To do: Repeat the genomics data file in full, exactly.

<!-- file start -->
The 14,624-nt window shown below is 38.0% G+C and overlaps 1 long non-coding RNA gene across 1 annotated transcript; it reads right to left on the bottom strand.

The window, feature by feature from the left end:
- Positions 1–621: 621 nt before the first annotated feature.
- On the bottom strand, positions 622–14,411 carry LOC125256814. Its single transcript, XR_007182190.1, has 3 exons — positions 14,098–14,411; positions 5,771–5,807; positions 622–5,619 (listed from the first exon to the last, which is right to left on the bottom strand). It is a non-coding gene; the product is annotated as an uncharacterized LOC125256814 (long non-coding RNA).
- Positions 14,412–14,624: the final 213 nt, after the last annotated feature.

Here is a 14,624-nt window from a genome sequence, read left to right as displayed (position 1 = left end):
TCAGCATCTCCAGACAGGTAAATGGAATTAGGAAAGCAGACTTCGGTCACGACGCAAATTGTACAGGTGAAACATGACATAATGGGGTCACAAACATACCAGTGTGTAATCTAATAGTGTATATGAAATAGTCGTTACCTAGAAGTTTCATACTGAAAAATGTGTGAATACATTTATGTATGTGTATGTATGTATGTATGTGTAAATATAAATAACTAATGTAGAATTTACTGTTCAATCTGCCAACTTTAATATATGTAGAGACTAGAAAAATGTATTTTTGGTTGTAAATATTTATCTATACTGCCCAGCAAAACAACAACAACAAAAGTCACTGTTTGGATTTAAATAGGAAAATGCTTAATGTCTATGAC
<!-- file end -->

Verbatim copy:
The 14,624-nt window shown below is 38.0% G+C and overlaps 1 long non-coding RNA gene across 1 annotated transcript; it reads right to left on the bottom strand.

The window, feature by feature from the left end:
- Positions 1–621: 621 nt before the first annotated feature.
- On the bottom strand, positions 622–14,411 carry LOC125256814. Its single transcript, XR_007182190.1, has 3 exons — positions 14,098–14,411; positions 5,771–5,807; positions 622–5,619 (listed from the first exon to the last, which is right to left on the bottom strand). It is a non-coding gene; the product is annotated as an uncharacterized LOC125256814 (long non-coding RNA).
- Positions 14,412–14,624: the final 213 nt, after the last annotated feature.

Here is a 14,624-nt window from a genome sequence, read left to right as displayed (position 1 = left end):
TCAGCATCTCCAGACAGGTAAATGGAATTAGGAAAGCAGACTTCGGTCACGACGCAAATTGTACAGGTGAAACATGACATAATGGGGTCACAAACATACCAGTGTGTAATCTAATAGTGTATATGAAATAGTCGTTACCTAGAAGTTTCATACTGAAAAATGTGTGAATACATTTATGTATGTGTATGTATGTATGTATGTGTAAATATAAATAACTAATGTAGAATTTACTGTTCAATCTGCCAACTTTAATATATGTAGAGACTAGAAAAATGTATTTTTGGTTGTAAATATTTATCTATACTGCCCAGCAAAACAACAACAACAAAAGTCACTGTTTGGATTTAAATAGGAAAATGCTTAATGTCTATGAC